The Budget, an Amish-Mennonite Newspaper

A 123-year-old weekly newspaper bearing news of, by, and for Amish and Mennonite communities
photo of portion of The Budget
a portion of the April 17, 2013 Budget

The Wall Street Journal had a piece about The Budget, which we get third-hand.

The corn stands 5 feet tall, the temperatures are in the 90s and Johnny Byler got hooked on his head while fishing with a friend, reported Mrs. Jerry Ray Byler in a recent front-page article of the Budget.

Mrs. Byler is one of about 860 correspondents for the Budget, a 123-year-old weekly newspaper, which carries the news of Amish and Mennonite communities […]

They write about who got married, who went to church, who received dentures—and how 11 chickens went missing when Toby Schrocks of Cisne, Ill., forgot to close the chicken-house door.

Budget Correspondent Paul Troyers in Genesee, Pa., reported that family members held an auction with good results. “The medium-sized dinner bell that mom wanted to throw out brought $400,” he wrote.

“It’s like someone talking over the back fence to a neighbor,” says Budget publisher Keith Rathbun. Mr. Rathbun, who isn’t Amish, covered sports and put out an alternative entertainment weekly before coming in 2000 to the Budget.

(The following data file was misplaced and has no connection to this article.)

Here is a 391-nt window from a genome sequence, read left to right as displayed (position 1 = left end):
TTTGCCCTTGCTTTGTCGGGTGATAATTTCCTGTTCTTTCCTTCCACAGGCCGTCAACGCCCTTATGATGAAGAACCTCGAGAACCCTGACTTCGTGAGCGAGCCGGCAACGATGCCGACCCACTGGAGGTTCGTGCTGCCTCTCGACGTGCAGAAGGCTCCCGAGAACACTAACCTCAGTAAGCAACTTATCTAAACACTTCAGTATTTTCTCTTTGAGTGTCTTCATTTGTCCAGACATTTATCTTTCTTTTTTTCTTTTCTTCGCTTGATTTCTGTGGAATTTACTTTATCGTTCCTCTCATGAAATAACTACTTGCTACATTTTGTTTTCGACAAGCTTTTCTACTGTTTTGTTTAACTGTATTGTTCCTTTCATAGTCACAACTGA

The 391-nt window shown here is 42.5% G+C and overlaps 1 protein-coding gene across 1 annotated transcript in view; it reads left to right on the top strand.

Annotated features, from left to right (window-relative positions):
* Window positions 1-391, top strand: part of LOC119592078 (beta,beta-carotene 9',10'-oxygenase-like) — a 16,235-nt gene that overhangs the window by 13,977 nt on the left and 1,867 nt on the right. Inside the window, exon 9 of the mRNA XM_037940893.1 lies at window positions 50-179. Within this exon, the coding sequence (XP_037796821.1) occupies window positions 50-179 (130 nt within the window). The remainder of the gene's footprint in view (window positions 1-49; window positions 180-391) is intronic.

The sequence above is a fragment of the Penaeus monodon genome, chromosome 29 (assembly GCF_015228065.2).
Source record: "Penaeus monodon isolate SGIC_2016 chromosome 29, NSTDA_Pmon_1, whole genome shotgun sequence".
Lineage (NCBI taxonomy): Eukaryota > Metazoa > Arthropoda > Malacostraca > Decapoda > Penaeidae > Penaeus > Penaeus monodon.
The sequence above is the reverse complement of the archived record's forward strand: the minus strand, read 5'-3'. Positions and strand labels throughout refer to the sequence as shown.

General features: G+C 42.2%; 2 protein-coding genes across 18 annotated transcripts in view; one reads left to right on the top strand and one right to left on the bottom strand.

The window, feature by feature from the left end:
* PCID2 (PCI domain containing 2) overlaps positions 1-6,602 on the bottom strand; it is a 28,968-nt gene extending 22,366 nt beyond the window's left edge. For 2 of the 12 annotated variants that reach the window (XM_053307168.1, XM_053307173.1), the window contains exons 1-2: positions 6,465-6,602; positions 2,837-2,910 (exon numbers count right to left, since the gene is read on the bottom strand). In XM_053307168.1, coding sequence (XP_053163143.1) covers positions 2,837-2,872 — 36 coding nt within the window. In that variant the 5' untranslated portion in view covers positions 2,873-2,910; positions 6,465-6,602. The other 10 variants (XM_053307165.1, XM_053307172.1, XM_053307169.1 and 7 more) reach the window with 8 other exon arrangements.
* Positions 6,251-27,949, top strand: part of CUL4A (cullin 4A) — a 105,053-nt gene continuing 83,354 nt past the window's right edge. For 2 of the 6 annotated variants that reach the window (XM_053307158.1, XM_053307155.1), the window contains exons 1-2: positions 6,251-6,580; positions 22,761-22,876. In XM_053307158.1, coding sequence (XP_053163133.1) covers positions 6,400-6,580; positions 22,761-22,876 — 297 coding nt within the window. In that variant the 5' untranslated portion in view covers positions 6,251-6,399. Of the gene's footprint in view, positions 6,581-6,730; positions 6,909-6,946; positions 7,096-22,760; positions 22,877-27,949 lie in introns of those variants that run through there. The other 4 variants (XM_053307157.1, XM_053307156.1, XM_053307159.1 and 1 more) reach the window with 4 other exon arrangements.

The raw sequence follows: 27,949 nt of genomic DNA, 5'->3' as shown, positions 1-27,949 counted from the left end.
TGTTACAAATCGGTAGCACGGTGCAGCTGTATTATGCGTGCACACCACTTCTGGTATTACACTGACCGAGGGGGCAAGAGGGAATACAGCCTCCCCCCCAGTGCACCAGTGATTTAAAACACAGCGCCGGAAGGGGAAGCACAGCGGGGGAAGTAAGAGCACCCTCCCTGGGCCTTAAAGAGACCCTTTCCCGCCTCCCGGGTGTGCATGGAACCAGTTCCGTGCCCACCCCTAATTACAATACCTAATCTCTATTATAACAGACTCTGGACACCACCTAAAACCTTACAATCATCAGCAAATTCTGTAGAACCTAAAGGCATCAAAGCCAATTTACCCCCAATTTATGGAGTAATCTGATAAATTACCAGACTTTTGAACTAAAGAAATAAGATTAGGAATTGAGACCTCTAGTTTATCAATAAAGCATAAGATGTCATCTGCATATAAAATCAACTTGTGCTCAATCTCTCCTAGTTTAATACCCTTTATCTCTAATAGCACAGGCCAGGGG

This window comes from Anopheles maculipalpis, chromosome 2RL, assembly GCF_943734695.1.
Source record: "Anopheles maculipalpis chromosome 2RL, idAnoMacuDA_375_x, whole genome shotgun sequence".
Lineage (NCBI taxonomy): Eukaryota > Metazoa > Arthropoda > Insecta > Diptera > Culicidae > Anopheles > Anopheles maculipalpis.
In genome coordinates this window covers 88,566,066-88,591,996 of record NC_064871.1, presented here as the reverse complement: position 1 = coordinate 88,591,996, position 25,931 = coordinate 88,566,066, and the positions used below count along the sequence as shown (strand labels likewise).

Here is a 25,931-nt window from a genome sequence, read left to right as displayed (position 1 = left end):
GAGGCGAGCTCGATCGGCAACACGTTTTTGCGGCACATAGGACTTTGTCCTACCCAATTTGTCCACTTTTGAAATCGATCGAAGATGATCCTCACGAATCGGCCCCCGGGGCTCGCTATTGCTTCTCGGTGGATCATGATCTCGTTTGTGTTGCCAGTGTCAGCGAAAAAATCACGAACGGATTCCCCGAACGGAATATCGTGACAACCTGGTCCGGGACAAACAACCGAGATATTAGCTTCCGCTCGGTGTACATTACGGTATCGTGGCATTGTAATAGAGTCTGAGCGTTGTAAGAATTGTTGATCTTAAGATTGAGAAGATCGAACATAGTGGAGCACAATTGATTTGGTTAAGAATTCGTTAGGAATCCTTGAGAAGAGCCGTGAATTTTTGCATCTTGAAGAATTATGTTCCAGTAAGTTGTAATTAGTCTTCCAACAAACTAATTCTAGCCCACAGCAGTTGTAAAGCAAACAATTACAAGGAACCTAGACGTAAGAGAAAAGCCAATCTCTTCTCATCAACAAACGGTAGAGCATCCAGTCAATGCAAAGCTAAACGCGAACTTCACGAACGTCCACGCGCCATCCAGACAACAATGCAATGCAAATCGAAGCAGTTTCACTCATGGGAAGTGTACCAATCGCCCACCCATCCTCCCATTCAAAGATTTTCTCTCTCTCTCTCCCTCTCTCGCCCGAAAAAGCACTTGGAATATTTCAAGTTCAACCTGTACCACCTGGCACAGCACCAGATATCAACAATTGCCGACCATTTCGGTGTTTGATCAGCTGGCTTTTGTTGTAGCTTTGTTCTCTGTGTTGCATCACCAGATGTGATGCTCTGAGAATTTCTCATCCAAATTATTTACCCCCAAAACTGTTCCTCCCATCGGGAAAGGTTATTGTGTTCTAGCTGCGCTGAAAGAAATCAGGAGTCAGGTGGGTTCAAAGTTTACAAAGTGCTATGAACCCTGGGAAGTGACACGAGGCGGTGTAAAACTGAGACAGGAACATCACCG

The Budget runs about 500 letters a week on 44 to 46 pages that contain no photos. It costs $45 a year; newlyweds pay $42.

It does have competition. Die Botschaft—German for the Message—costs $44 a year, has a circulation of about 12,000 and also consists of letters and reports from contributors. It’s a more conservative alternative to the Budget, which some Amish readers thought was too liberal, say Amish scholars.

Of course, there’s much more to the WSJ article — Amish Newspapers Thrive in Digital Age — but in closing I offer you its crowning paragraph:

Both papers like variety—and letters about interesting, if benign, events. Included on Die Botschaft’s recent Worth Mentioning list: “Mineral deficiency causes a dead cow” referring readers to a letter from a man in Plains, Montana, who found his only milk cow dead one Saturday morning. One woman wrote about her cousin who stuck something up her nose and didn’t tell anyone. Sometime later, her mother noticed a sprout growing out of her nostril, pulled on it and out came a corn kernel.

Have you read the Budget?

“I Think I Made a Great Scientific Discovery”

I'd originally been looking at my nose.

And like most discoveries of any significant magnitude, I came upon it quite by accident.

In my peripheral vision, really.

So I looked directly. At myself. As I studied the mirror.

I’d originally been looking at my nose. Now my attention was focused elsewhere, distracted by those goings on previously at the edge of my vision.

Yep. I’d definitely learned something new, even this far past my 54th birthday.

I hurried to the kitchen for my wife’s help in confirming this amazing accidental discovery.

“I think I made a great scientific discovery!”

She was busy with supper preparations, but she humored me with less-distracted attention. Read it all

Above all, love God!